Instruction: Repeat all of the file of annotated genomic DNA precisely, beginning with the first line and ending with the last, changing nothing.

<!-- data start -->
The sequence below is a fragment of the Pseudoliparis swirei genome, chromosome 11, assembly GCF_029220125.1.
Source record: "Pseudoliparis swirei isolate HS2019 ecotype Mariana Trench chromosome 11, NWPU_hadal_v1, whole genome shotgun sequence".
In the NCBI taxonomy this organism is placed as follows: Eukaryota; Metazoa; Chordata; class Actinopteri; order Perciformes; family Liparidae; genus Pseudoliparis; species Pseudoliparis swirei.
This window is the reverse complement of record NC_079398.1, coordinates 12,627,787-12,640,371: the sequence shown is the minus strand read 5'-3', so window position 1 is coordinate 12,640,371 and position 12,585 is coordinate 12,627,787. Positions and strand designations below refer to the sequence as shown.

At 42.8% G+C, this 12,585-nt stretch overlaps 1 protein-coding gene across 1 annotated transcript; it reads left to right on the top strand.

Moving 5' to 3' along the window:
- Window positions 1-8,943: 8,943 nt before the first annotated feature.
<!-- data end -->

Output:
The sequence below is a fragment of the Pseudoliparis swirei genome, chromosome 11, assembly GCF_029220125.1.
Source record: "Pseudoliparis swirei isolate HS2019 ecotype Mariana Trench chromosome 11, NWPU_hadal_v1, whole genome shotgun sequence".
In the NCBI taxonomy this organism is placed as follows: Eukaryota; Metazoa; Chordata; class Actinopteri; order Perciformes; family Liparidae; genus Pseudoliparis; species Pseudoliparis swirei.
This window is the reverse complement of record NC_079398.1, coordinates 12,627,787-12,640,371: the sequence shown is the minus strand read 5'-3', so window position 1 is coordinate 12,640,371 and position 12,585 is coordinate 12,627,787. Positions and strand designations below refer to the sequence as shown.

At 42.8% G+C, this 12,585-nt stretch overlaps 1 protein-coding gene across 1 annotated transcript; it reads left to right on the top strand.

Moving 5' to 3' along the window:
- Window positions 1-8,943: 8,943 nt before the first annotated feature.